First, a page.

Fast bash script to check source code for basic textual anomalies

It can be convenient to check source code for some basic textual anomalies in an automated fashion.
The bash script below is a simple example of this in case of C++ code, utilizating mostly basic unix programs like grep.
This approach appears to be very fast. The include-guard check is by far the slowest, as it cannot utilize the xargs feature passing multiple filenames to grep at the same time.
Still, on a moderate source code base it is all done in a matter of seconds.

Updating local git refs the fast way

When I want to check out a local branch, it quite often happens that its corresponding remote tracking branch had updates by other people, while I didn’t make any changes to the branch.
So in this case I’m not interested in the current state of my my_branch and I just want to obtain and checkout the remote state of my_branch.

Normally, to obtain these remote changes, you would probably run

git checkout my_branch
git pull

In this scenario however, this has one downside: you’re checking out a working directory that you’re not interested in, namely the old state of my_branch.
This is a waste of time, especially when the repositories you’re dealing with are large. What we actually want to do is move the local branch pointer before checking it out.
The following custom git command takes care of that.

update = "!f() { if [ $# -eq 0 ] ; then git reset --hard @{u}; else git fetch . "origin/$1:$1" --recurse-submodules=no; fi }; f"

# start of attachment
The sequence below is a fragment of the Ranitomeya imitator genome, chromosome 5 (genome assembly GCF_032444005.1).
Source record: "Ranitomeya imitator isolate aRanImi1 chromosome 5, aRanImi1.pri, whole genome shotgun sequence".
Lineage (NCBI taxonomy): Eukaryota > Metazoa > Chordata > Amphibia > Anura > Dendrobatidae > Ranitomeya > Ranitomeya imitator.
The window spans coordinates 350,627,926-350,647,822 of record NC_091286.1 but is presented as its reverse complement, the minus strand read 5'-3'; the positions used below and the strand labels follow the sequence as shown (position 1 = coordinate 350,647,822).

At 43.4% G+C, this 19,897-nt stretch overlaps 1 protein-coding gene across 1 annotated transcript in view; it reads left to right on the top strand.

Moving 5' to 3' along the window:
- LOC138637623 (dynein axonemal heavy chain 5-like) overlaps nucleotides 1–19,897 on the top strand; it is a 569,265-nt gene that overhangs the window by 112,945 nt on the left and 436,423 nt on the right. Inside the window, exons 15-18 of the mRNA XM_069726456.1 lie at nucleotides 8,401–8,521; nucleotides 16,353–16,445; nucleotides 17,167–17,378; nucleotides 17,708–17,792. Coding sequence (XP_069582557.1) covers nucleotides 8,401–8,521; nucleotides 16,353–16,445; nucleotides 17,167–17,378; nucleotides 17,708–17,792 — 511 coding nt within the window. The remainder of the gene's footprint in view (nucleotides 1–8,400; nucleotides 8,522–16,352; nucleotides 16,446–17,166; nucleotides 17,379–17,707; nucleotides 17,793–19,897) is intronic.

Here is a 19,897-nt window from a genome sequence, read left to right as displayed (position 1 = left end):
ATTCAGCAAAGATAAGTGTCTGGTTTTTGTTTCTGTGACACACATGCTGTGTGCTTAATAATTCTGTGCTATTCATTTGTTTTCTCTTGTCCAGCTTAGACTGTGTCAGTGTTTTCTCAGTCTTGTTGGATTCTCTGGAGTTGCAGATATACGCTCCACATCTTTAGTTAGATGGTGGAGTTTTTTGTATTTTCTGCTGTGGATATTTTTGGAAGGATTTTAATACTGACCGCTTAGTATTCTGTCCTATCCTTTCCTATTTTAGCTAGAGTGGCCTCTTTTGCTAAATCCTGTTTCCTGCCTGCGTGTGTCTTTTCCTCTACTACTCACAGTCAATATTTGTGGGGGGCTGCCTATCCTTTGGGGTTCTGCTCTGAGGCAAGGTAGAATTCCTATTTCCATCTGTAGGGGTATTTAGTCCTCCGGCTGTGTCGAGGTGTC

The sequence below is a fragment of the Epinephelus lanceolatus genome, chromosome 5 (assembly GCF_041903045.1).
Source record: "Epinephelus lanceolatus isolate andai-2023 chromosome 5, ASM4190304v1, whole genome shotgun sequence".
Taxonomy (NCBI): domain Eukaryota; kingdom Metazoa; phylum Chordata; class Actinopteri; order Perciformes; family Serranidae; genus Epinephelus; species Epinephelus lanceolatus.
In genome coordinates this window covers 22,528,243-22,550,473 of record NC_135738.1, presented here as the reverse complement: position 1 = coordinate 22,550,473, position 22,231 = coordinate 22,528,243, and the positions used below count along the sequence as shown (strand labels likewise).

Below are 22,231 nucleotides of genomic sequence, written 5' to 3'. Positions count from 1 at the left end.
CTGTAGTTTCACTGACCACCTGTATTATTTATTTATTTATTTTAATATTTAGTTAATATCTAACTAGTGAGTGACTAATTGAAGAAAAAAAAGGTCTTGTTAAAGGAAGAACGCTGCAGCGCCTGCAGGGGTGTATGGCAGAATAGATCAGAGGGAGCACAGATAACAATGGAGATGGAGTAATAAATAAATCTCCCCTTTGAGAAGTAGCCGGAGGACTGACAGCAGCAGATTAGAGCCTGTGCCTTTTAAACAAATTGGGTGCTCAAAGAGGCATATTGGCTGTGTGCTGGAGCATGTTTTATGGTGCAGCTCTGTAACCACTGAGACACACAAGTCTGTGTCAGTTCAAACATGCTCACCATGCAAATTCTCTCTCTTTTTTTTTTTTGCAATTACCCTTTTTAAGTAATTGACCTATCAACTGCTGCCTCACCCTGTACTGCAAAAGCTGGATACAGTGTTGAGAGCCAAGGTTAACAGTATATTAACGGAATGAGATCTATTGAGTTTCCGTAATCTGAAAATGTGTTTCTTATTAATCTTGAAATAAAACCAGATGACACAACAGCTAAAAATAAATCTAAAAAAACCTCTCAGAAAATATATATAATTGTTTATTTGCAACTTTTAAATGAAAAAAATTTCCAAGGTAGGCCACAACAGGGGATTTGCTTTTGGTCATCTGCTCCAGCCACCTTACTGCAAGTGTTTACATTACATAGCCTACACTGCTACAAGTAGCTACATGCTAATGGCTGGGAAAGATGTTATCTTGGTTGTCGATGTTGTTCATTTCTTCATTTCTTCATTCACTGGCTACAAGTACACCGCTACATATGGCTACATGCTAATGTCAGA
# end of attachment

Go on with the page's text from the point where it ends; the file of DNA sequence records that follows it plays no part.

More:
Now you can run

git update my_branch
git checkout my_branch

and it will not do any superfluous check outs. Moreover, if you are already on my_branch, you can run git update to explicitly move the branch pointer, instead of git merge.

Automatically fixing a whole bunch of cppcheck errors

When you start using a certain code check tool for an existing code base, the checker may at first give a lot of warnings about all kind of things. A few days ago, I fired up cppcheck for an existing c++ code base. Cppcheck gave a lot of useful feedback. Problem is however, it can be quite a bit of work to fix all these errors, depending on the size of your project. Luckily, the major part of the warnings belonged to a limited group of error types. This gives us the chance to write a script that automatically fixes most of these errors.

One of the warnings the cppcheck gave is that there should be an explicit keyword before a constructor with a single argument, to avoid it being used in implicit type conversions. If the cppcheck errors are in errors.txt, we can use the following python code in combination with vim to automatically fix this.

This is notably slow, and it took me quite some fiddling to get vim to do what I want (read: figuring out these weird command line arguments). I wanted to do the next thing using fate, an experimental text processing engine that I’ve been working on. This next thing turned out to be passing const strings by reference, for reasons of performance. The following code fixes these warnings.

Fate is notably faster in this usecase than vim, probably because it is more lightweight. At the time of writing, fate is still very experimental, but if you like you can have a look at it and fiddle around.